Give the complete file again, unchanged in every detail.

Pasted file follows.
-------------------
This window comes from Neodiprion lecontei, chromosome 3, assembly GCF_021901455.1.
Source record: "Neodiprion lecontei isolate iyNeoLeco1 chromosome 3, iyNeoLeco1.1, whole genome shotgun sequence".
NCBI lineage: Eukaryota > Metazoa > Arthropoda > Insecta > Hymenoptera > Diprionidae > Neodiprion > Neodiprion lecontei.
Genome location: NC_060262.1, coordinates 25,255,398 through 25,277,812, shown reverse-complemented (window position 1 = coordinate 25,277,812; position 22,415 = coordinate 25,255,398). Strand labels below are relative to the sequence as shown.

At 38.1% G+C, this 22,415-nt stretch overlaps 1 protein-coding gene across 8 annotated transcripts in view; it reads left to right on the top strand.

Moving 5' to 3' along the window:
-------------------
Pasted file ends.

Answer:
This window comes from Neodiprion lecontei, chromosome 3, assembly GCF_021901455.1.
Source record: "Neodiprion lecontei isolate iyNeoLeco1 chromosome 3, iyNeoLeco1.1, whole genome shotgun sequence".
NCBI lineage: Eukaryota > Metazoa > Arthropoda > Insecta > Hymenoptera > Diprionidae > Neodiprion > Neodiprion lecontei.
Genome location: NC_060262.1, coordinates 25,255,398 through 25,277,812, shown reverse-complemented (window position 1 = coordinate 25,277,812; position 22,415 = coordinate 25,255,398). Strand labels below are relative to the sequence as shown.

At 38.1% G+C, this 22,415-nt stretch overlaps 1 protein-coding gene across 8 annotated transcripts in view; it reads left to right on the top strand.

Moving 5' to 3' along the window: